We all want a clean and healthy environment where wildlife can thrive, and that we can enjoy for generations to come.
But plastic pollution is choking our parks, waterways and oceans. Over the past three decades our use of disposable plastics has skyrocketed.
Victorians recycle about 25% of the plastics we use. The rest of it ends up in landfill, or worse, as litter that often enters our waterways and oceans.
Commonly used plastics aren’t biodegradable, so they’re constantly accumulating in our environment. This is already having a devastating effect on marine animals and the entire marine ecosystem.
The Greens have a plan to drastically cut plastic pollution at the source:
- Increase incentives for recycling.
- Legally require companies to boost recycled content in their packaging.
- Ban certain single-use plastics.
- Invest in local plastic recycling infrastructure and jobs.
- Support community-led information campaigns to reduce plastic consumption, increase recycling and drastically cut plastic pollution in Victoria.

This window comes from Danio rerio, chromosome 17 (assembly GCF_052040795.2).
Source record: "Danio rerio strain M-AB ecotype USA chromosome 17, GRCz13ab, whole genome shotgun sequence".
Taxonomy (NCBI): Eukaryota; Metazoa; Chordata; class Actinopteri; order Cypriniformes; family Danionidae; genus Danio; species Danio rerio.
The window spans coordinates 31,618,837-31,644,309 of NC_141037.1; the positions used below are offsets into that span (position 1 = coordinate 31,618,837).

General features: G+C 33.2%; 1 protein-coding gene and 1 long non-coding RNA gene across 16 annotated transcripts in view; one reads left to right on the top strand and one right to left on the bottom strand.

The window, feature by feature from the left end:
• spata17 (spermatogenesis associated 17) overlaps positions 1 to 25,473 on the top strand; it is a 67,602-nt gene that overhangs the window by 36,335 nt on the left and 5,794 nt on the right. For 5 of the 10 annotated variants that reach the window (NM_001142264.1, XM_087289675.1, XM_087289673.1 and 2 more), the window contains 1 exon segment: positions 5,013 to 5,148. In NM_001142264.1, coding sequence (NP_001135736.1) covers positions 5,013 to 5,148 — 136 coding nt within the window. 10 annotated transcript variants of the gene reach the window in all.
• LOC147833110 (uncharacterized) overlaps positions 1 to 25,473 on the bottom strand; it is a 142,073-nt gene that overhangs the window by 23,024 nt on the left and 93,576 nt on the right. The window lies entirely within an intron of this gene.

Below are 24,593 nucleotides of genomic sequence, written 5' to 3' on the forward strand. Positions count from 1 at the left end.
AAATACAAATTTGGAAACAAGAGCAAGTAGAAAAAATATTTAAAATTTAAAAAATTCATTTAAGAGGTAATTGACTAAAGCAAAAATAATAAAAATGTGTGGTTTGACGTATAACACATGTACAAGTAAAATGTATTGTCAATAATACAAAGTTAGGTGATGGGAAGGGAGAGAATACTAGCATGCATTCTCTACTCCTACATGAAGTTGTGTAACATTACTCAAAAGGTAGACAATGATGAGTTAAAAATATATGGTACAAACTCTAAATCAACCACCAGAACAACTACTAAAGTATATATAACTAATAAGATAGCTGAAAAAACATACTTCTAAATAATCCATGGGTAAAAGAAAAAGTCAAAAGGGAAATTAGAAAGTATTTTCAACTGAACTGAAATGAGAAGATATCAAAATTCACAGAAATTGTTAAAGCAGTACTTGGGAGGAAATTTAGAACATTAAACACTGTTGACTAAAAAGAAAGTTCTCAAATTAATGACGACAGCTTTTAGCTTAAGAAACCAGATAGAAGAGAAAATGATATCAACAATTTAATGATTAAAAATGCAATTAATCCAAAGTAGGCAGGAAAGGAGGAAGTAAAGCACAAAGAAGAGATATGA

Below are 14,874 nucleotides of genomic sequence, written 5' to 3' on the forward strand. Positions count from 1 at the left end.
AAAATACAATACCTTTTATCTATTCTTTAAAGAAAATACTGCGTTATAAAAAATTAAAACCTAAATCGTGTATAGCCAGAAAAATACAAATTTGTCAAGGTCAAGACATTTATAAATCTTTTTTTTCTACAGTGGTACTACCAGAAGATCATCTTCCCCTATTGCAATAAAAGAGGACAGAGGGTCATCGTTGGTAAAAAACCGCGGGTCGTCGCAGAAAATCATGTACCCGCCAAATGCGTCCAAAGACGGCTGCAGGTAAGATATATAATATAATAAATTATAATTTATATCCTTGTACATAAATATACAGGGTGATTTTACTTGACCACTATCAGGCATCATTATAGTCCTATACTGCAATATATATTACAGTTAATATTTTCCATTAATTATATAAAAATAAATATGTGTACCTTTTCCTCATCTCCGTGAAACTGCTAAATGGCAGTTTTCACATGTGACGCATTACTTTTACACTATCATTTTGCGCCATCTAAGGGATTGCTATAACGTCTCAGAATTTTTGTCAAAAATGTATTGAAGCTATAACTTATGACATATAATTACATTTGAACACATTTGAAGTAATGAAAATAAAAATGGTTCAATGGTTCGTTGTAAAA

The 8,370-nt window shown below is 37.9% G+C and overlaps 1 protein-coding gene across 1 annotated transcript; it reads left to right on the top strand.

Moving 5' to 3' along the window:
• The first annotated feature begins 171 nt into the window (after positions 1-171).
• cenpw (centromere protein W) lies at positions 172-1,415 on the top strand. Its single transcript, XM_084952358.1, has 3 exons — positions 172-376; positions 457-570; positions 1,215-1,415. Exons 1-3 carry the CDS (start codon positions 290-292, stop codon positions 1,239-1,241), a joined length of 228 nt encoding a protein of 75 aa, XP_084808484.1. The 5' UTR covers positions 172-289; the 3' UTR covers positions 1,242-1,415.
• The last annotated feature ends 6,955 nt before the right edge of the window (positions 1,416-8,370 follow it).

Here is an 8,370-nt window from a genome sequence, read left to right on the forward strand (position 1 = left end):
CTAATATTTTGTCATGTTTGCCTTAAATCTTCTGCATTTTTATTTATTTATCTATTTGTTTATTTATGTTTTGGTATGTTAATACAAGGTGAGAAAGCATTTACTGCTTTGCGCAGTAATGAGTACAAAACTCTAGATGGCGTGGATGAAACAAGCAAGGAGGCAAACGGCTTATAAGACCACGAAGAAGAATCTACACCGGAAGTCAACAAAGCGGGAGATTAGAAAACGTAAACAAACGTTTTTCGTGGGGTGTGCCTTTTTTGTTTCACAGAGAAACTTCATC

Container Deposit Scheme
The Greens will introduce a container deposit scheme (CDS) to be managed by the Environment Protection Authority. The main costs will be borne by the beverage industry, which would build these into sales.
The cost to government would be $5 million in year one and $2 million per year thereafter. The scheme would recoup set-up costs and generate an annual surplus of $90-200,000 from year two.
Ban Single-use Plastics
The Greens will introduce legislation to ban a range of single- use plastic produces where alternative options are readily available and affordable.
Recycling is great, but it isn’t enough to address the huge plastic pollution problem we have on our hands. Single-use plastic has pervaded every corner of our lives and it’s an addiction we need to address. Governments and corporations around the world are taking steps to reduce the use of single use plastics and it’s time we did the same.
The People’s War on Waste
The Greens would establish a $2 million grants program to develop community-led information campaigns on plastic pollution. Grants would support individuals and communities to increase awareness of the problem; encourage behaviour change to reduce the prevalence of single use plastics; and improve the way we manage plastic waste.
Victorians have shown a huge amount of interest in and passion for tackling plastic pollution. The ‘war on waste’ has become a household term, and families are paying an unprecedented amount of attention to their plastic consumption and recycling habits.